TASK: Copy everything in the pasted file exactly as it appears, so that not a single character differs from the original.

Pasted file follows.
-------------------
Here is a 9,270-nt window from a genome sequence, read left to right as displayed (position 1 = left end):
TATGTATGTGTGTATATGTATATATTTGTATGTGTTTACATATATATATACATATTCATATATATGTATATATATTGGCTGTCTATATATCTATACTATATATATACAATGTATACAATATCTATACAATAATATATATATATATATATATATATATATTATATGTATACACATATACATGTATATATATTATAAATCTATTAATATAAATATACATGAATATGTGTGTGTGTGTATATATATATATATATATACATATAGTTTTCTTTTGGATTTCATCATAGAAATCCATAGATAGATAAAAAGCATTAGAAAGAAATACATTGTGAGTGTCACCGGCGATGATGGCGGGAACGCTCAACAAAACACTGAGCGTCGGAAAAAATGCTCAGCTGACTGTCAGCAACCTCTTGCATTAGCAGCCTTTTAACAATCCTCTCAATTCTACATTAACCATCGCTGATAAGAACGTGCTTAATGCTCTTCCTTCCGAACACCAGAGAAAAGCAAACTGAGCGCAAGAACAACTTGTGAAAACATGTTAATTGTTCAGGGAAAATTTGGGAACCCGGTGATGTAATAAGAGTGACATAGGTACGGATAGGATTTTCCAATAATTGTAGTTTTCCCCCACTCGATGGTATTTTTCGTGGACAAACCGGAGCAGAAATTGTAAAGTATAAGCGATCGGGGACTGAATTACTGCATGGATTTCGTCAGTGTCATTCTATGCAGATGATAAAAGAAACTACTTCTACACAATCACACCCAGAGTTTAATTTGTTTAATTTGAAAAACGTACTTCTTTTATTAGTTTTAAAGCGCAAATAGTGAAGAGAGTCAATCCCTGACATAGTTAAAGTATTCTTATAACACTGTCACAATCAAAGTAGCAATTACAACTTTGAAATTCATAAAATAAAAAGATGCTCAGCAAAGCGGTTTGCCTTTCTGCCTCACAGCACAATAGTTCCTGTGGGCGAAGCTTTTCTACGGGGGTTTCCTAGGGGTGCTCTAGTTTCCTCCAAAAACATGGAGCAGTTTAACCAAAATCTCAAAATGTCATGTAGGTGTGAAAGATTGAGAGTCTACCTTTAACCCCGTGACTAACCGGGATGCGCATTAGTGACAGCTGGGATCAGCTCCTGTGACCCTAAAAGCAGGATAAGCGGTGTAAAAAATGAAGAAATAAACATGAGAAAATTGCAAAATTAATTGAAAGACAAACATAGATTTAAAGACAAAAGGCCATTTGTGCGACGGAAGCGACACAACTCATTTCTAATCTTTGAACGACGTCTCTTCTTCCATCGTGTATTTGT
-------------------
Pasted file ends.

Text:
Here is a 9,270-nt window from a genome sequence, read left to right as displayed (position 1 = left end):
TATGTATGTGTGTATATGTATATATTTGTATGTGTTTACATATATATATACATATTCATATATATGTATATATATTGGCTGTCTATATATCTATACTATATATATACAATGTATACAATATCTATACAATAATATATATATATATATATATATATATATTATATGTATACACATATACATGTATATATATTATAAATCTATTAATATAAATATACATGAATATGTGTGTGTGTGTATATATATATATATATATACATATAGTTTTCTTTTGGATTTCATCATAGAAATCCATAGATAGATAAAAAGCATTAGAAAGAAATACATTGTGAGTGTCACCGGCGATGATGGCGGGAACGCTCAACAAAACACTGAGCGTCGGAAAAAATGCTCAGCTGACTGTCAGCAACCTCTTGCATTAGCAGCCTTTTAACAATCCTCTCAATTCTACATTAACCATCGCTGATAAGAACGTGCTTAATGCTCTTCCTTCCGAACACCAGAGAAAAGCAAACTGAGCGCAAGAACAACTTGTGAAAACATGTTAATTGTTCAGGGAAAATTTGGGAACCCGGTGATGTAATAAGAGTGACATAGGTACGGATAGGATTTTCCAATAATTGTAGTTTTCCCCCACTCGATGGTATTTTTCGTGGACAAACCGGAGCAGAAATTGTAAAGTATAAGCGATCGGGGACTGAATTACTGCATGGATTTCGTCAGTGTCATTCTATGCAGATGATAAAAGAAACTACTTCTACACAATCACACCCAGAGTTTAATTTGTTTAATTTGAAAAACGTACTTCTTTTATTAGTTTTAAAGCGCAAATAGTGAAGAGAGTCAATCCCTGACATAGTTAAAGTATTCTTATAACACTGTCACAATCAAAGTAGCAATTACAACTTTGAAATTCATAAAATAAAAAGATGCTCAGCAAAGCGGTTTGCCTTTCTGCCTCACAGCACAATAGTTCCTGTGGGCGAAGCTTTTCTACGGGGGTTTCCTAGGGGTGCTCTAGTTTCCTCCAAAAACATGGAGCAGTTTAACCAAAATCTCAAAATGTCATGTAGGTGTGAAAGATTGAGAGTCTACCTTTAACCCCGTGACTAACCGGGATGCGCATTAGTGACAGCTGGGATCAGCTCCTGTGACCCTAAAAGCAGGATAAGCGGTGTAAAAAATGAAGAAATAAACATGAGAAAATTGCAAAATTAATTGAAAGACAAACATAGATTTAAAGACAAAAGGCCATTTGTGCGACGGAAGCGACACAACTCATTTCTAATCTTTGAACGACGTCTCTTCTTCCATCGTGTATTTGT